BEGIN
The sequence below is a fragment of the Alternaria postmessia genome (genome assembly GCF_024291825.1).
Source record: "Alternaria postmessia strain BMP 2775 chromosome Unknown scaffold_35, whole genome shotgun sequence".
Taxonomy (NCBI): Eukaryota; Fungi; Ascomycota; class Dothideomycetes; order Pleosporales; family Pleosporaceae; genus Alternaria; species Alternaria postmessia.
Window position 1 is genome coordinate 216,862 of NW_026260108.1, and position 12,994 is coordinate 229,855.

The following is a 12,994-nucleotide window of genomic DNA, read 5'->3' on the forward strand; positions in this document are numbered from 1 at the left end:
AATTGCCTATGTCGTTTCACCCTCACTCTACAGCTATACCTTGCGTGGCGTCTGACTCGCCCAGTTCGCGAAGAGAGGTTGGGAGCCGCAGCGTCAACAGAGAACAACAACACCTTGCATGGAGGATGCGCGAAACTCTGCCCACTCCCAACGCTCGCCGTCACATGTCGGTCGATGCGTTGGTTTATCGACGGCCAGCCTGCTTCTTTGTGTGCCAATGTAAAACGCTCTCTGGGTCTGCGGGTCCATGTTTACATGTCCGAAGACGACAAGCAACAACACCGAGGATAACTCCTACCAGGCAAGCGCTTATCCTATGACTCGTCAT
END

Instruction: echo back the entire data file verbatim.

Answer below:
The sequence below is a fragment of the Alternaria postmessia genome (genome assembly GCF_024291825.1).
Source record: "Alternaria postmessia strain BMP 2775 chromosome Unknown scaffold_35, whole genome shotgun sequence".
Taxonomy (NCBI): Eukaryota; Fungi; Ascomycota; class Dothideomycetes; order Pleosporales; family Pleosporaceae; genus Alternaria; species Alternaria postmessia.
Window position 1 is genome coordinate 216,862 of NW_026260108.1, and position 12,994 is coordinate 229,855.

The following is a 12,994-nucleotide window of genomic DNA, read 5'->3' on the forward strand; positions in this document are numbered from 1 at the left end:
AATTGCCTATGTCGTTTCACCCTCACTCTACAGCTATACCTTGCGTGGCGTCTGACTCGCCCAGTTCGCGAAGAGAGGTTGGGAGCCGCAGCGTCAACAGAGAACAACAACACCTTGCATGGAGGATGCGCGAAACTCTGCCCACTCCCAACGCTCGCCGTCACATGTCGGTCGATGCGTTGGTTTATCGACGGCCAGCCTGCTTCTTTGTGTGCCAATGTAAAACGCTCTCTGGGTCTGCGGGTCCATGTTTACATGTCCGAAGACGACAAGCAACAACACCGAGGATAACTCCTACCAGGCAAGCGCTTATCCTATGACTCGTCAT